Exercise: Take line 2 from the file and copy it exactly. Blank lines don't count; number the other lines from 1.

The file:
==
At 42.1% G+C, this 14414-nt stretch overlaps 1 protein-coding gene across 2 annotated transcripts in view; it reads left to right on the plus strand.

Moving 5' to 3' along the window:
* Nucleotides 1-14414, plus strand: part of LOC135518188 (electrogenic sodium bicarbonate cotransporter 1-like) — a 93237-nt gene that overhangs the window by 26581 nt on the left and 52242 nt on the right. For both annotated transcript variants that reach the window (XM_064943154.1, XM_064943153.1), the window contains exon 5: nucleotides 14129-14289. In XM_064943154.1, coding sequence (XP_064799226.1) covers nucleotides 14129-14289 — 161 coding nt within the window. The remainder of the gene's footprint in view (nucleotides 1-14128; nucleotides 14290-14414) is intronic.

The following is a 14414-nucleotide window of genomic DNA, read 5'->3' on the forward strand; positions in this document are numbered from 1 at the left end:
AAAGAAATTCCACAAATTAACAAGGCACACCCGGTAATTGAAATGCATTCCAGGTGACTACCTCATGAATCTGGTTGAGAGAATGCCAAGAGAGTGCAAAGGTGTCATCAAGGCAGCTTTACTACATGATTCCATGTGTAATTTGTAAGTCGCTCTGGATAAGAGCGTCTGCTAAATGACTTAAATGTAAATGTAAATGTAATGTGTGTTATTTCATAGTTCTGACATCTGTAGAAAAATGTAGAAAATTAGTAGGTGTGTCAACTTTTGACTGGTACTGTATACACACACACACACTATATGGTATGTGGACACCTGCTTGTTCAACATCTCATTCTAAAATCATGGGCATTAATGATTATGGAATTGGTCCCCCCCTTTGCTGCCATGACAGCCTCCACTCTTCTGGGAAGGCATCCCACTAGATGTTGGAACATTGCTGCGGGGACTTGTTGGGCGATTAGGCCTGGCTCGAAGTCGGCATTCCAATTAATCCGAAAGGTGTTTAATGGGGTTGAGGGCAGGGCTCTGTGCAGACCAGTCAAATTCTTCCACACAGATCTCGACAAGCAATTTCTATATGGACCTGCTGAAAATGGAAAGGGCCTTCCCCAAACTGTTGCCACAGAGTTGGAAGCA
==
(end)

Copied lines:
Moving 5' to 3' along the window: